There is a growing interest by clients to purchase seascape prints, this is particularly evident in Cape Town where the beauty of the Cape Peninsula is glaringly obvious. I believe that a lot of the appeal lies in the peace and tranquility that seascape photography induces, particularly when used in interior design. They are also particularly impressive when printed large. The great Ansel Adams spoke of photography’s appeal being a believably art form, compared to other traditional mediums and I agree with him 100 percent.  

A fortnight ago I decided to go and shoot seascapes for my Classic Black and White Collection as well as the Seascapes on Eden portfolio. I planned the shoot so that it would fall over full moon, when the ocean swell was also nice and big. I could not have asked for a better weekend. I arrived at my location, not far out of Cape Town on the Friday afternoon. After walking along the jagged shoreline, I spotted an appealing composition. I decided to shoot it early the next morning at first light, during high tide.

The weekend promised great photography, with high seas as well as interesting cloud cover, it all started off with a BANG or should I say a WAVE. I have always said if you want to shoot interesting pictures you must not be afraid to get close to your subject. This time I certainly practiced what I preached and moved down onto a ledge just a few meters above the shoreline to set up a composition. It was still a bit dark and I had not noticed just how quickly the rising tide was coming in.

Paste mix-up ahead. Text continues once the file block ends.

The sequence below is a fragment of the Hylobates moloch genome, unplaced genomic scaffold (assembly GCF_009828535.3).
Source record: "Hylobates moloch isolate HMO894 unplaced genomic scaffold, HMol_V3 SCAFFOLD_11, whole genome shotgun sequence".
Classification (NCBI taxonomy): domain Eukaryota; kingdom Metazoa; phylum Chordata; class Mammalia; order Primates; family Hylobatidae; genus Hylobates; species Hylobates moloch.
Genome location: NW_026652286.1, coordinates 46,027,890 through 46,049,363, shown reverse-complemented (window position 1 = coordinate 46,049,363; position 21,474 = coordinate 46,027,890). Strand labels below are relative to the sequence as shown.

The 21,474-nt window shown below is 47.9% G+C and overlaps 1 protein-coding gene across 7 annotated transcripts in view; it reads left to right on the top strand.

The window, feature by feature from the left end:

The composition was set, so I eagerly awaited first light to catch some of the rocks in front of me. The camera was set for an exposure time of three minutes, using a ND filter, to help capture a "milky" effect on the ocean. Suddenly, the first shot of the morning saw one drenched photographer back in the hut drying out the camera in an oven shortly after a rough wave seemingly came out of nowhere.

I only have myself to blame as a preceding, smaller wave gave some warning (see picture above) of what was on its way, but I had decided to stand my ground as I was in the middle of a long exposure and the light was just perfect at the time. All I heard was a deep thud and before I knew it, I was soaked. At the end of it all, my decision to stand fast proved correct for the sake of getting the photograph, but for the camera....well maybe not.
Fortunately the rest of the weekend went without incident and the Canon 5DMIII kept on going. On top of this picture, I was also able to capture a number of new prints for my Classic Black & White portfolio. I am particularly happy with this print as it demonstrates all of what I was trying to articulate earlier. A three minute exposure brought a calmness to the composition, which is only highlighted when displayed in a beautiful modern interior (see below). This photograph has been added to an ongoing project entitled Seascapes on Eden.

Hope you enjoy


Martin Osner


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